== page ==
(I also thought about calling the first books “Osten Ard Classic” and the current series “New Osten Ard” or even “Osten Ard Zero”, until various soft drink company lawsuits got in the way. Killjoys.)

I will be answering questions about the original series AND the new books live on Friday, January 27th, 2017 at 2:30 PM ET / 11:30 AM PT. Feel free to leave a question or subpoena for me ahead of time, or to join me online.

Heart_of_what_was_lost_Tad_WilliamsAmong the gems asked during the Reddit interview were questions regarding the new upcoming “The Last King of Osten Ard” novels, as well as questions regarding characters in The Heart of What Was Lost, the new bridge novel which was just published this month.

One question asked was (minor spoilers): “Will we eventually find out what Ayaminu’s agenda was?”Ayaminu is one of the Gardenborn characters who appears in The Heart of What Was Lost.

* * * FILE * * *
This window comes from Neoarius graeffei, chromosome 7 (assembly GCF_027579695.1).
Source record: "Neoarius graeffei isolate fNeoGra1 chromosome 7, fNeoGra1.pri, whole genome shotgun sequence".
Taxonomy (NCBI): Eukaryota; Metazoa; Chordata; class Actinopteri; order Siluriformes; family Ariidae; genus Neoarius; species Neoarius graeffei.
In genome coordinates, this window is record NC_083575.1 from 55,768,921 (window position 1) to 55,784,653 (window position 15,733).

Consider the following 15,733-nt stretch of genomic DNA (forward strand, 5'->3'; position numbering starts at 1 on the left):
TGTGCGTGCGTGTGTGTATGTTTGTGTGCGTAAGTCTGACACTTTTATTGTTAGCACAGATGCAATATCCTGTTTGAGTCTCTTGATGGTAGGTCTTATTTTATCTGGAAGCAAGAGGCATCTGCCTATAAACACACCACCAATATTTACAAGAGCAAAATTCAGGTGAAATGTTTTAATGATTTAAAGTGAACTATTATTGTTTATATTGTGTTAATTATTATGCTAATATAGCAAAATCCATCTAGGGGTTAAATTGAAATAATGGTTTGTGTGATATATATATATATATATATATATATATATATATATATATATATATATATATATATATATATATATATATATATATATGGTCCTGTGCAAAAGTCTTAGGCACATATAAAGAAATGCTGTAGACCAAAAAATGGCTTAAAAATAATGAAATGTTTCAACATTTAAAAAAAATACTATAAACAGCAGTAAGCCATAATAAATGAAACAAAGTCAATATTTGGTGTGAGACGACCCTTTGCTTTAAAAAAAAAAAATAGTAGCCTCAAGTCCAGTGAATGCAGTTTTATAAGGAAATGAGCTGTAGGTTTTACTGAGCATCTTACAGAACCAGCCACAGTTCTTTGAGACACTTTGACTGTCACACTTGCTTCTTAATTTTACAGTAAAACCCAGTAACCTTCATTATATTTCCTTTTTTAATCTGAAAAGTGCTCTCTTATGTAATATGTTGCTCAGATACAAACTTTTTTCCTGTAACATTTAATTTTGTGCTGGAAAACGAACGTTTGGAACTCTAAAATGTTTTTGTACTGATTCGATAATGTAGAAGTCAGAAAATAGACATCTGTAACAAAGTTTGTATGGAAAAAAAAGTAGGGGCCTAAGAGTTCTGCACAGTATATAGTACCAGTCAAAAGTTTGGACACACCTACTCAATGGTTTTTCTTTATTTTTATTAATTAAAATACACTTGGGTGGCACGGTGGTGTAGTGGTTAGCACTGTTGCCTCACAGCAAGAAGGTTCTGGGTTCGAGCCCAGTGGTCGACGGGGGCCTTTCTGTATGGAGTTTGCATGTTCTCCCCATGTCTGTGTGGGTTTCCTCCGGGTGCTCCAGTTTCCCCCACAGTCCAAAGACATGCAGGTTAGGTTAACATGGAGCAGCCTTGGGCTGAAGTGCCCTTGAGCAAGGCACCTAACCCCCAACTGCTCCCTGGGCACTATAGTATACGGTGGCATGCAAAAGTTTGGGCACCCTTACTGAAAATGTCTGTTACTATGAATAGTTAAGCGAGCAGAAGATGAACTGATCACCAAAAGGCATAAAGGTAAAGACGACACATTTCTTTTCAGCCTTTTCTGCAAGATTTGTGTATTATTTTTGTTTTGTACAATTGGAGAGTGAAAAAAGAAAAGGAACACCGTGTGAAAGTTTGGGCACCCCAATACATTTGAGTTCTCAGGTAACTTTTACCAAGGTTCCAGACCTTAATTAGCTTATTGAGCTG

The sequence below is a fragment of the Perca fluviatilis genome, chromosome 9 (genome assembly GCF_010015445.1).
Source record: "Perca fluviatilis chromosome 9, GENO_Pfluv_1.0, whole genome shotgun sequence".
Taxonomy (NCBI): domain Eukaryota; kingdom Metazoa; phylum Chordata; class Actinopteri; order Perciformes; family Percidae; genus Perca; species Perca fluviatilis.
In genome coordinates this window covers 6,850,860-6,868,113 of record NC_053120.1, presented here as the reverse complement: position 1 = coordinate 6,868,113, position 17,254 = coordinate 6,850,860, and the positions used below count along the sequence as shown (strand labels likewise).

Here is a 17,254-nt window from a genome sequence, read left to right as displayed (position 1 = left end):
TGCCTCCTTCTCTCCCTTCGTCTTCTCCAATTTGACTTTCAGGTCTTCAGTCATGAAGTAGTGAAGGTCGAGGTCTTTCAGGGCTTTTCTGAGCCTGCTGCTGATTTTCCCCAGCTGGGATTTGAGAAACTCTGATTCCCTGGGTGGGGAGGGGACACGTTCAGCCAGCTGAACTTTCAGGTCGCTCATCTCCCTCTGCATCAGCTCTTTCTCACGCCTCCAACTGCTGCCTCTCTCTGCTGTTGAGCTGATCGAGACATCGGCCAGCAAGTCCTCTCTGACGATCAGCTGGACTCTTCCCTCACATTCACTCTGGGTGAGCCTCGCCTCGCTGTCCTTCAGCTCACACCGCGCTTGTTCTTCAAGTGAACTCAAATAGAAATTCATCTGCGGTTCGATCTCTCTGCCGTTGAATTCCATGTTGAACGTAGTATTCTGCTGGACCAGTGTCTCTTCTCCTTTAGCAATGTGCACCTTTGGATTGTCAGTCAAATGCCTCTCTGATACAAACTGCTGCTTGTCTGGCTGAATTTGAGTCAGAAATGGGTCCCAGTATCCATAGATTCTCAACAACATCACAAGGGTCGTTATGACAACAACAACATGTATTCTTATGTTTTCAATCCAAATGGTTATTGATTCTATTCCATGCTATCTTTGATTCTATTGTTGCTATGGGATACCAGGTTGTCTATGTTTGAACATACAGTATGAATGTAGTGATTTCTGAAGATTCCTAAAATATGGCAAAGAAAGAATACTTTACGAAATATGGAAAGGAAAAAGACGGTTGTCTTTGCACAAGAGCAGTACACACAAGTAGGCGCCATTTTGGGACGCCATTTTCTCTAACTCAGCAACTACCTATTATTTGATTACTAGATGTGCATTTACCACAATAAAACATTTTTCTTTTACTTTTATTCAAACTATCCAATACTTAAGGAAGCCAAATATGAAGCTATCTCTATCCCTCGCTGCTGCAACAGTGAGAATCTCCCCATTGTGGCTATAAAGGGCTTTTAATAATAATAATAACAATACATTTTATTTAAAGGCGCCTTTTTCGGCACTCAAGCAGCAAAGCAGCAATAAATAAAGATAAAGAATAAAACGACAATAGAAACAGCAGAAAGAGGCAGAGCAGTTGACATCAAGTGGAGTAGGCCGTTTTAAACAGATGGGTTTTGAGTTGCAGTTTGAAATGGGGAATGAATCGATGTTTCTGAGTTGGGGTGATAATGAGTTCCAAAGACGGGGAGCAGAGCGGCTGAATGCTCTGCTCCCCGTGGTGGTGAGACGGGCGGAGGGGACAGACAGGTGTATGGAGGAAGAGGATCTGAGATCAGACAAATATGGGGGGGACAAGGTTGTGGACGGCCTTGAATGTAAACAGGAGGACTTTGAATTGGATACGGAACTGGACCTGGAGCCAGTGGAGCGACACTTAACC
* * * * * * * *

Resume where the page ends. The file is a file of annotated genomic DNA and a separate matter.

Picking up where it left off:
Williams’ response:

Yes. Yes, we will.

That really frustrated a few of my early readers, by the way, wanting to know WHAT SHE WAS DOING and why the answer wasn’t in the book.

I can’t help it. I work in long form. My days are everyone else’s months, especially when I’m writing really long stories.

Williams was also asked how far apart each new Osten Ard novel would be. Williams is known as a relatively fast writer, and has not had the extended delays between books which have plagued other bestselling speculative fiction authors. While Martin and Rothfuss have struggled to finish their novels, Williams has managed to mostly keep to his publishing deadlines.Williams replied:

Can’t say for certain, but I’m aiming for a year to a year and a half max between books. I’m pretty good at that these days, and I’ve actually started and finished several multi-volume series, so it shouldn’t take too long altogether.